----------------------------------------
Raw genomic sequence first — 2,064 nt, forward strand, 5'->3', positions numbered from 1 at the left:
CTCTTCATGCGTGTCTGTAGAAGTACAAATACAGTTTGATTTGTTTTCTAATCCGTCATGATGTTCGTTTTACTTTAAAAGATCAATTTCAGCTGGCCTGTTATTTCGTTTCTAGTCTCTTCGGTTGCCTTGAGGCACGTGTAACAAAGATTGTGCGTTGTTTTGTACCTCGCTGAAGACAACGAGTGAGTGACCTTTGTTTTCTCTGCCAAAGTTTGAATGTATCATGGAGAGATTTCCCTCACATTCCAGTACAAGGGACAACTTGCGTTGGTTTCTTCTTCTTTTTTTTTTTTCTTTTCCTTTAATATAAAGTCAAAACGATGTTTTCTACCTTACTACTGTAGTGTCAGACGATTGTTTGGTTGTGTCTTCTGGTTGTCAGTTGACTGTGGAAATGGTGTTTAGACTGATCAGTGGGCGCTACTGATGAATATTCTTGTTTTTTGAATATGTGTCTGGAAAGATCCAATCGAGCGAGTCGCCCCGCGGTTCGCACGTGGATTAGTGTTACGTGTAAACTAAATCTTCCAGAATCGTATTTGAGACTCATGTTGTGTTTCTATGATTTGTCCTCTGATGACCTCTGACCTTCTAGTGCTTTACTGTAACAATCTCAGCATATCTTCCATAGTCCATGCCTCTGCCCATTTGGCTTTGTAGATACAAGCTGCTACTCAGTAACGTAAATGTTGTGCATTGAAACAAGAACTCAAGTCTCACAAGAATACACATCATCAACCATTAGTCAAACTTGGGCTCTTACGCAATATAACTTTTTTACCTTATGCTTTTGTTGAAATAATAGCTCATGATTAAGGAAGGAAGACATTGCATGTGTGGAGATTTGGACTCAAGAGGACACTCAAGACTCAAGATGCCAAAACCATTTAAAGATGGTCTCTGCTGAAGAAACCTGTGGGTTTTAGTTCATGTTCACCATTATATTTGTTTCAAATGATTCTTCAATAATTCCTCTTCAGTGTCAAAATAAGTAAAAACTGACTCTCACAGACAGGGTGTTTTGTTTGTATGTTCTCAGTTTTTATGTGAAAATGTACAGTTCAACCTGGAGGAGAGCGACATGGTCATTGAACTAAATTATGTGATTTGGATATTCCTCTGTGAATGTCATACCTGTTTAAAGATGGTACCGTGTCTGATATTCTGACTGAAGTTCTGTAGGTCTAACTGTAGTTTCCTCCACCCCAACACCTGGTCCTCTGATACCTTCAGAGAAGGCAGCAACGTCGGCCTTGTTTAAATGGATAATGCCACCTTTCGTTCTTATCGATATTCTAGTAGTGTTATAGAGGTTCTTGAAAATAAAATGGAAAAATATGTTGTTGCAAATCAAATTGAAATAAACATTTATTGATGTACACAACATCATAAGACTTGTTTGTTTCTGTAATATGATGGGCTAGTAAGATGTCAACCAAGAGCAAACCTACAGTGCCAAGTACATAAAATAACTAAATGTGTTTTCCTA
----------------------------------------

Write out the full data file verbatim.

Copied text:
Raw genomic sequence first — 2,064 nt, forward strand, 5'->3', positions numbered from 1 at the left:
CTCTTCATGCGTGTCTGTAGAAGTACAAATACAGTTTGATTTGTTTTCTAATCCGTCATGATGTTCGTTTTACTTTAAAAGATCAATTTCAGCTGGCCTGTTATTTCGTTTCTAGTCTCTTCGGTTGCCTTGAGGCACGTGTAACAAAGATTGTGCGTTGTTTTGTACCTCGCTGAAGACAACGAGTGAGTGACCTTTGTTTTCTCTGCCAAAGTTTGAATGTATCATGGAGAGATTTCCCTCACATTCCAGTACAAGGGACAACTTGCGTTGGTTTCTTCTTCTTTTTTTTTTTTCTTTTCCTTTAATATAAAGTCAAAACGATGTTTTCTACCTTACTACTGTAGTGTCAGACGATTGTTTGGTTGTGTCTTCTGGTTGTCAGTTGACTGTGGAAATGGTGTTTAGACTGATCAGTGGGCGCTACTGATGAATATTCTTGTTTTTTGAATATGTGTCTGGAAAGATCCAATCGAGCGAGTCGCCCCGCGGTTCGCACGTGGATTAGTGTTACGTGTAAACTAAATCTTCCAGAATCGTATTTGAGACTCATGTTGTGTTTCTATGATTTGTCCTCTGATGACCTCTGACCTTCTAGTGCTTTACTGTAACAATCTCAGCATATCTTCCATAGTCCATGCCTCTGCCCATTTGGCTTTGTAGATACAAGCTGCTACTCAGTAACGTAAATGTTGTGCATTGAAACAAGAACTCAAGTCTCACAAGAATACACATCATCAACCATTAGTCAAACTTGGGCTCTTACGCAATATAACTTTTTTACCTTATGCTTTTGTTGAAATAATAGCTCATGATTAAGGAAGGAAGACATTGCATGTGTGGAGATTTGGACTCAAGAGGACACTCAAGACTCAAGATGCCAAAACCATTTAAAGATGGTCTCTGCTGAAGAAACCTGTGGGTTTTAGTTCATGTTCACCATTATATTTGTTTCAAATGATTCTTCAATAATTCCTCTTCAGTGTCAAAATAAGTAAAAACTGACTCTCACAGACAGGGTGTTTTGTTTGTATGTTCTCAGTTTTTATGTGAAAATGTACAGTTCAACCTGGAGGAGAGCGACATGGTCATTGAACTAAATTATGTGATTTGGATATTCCTCTGTGAATGTCATACCTGTTTAAAGATGGTACCGTGTCTGATATTCTGACTGAAGTTCTGTAGGTCTAACTGTAGTTTCCTCCACCCCAACACCTGGTCCTCTGATACCTTCAGAGAAGGCAGCAACGTCGGCCTTGTTTAAATGGATAATGCCACCTTTCGTTCTTATCGATATTCTAGTAGTGTTATAGAGGTTCTTGAAAATAAAATGGAAAAATATGTTGTTGCAAATCAAATTGAAATAAACATTTATTGATGTACACAACATCATAAGACTTGTTTGTTTCTGTAATATGATGGGCTAGTAAGATGTCAACCAAGAGCAAACCTACAGTGCCAAGTACATAAAATAACTAAATGTGTTTTCCTA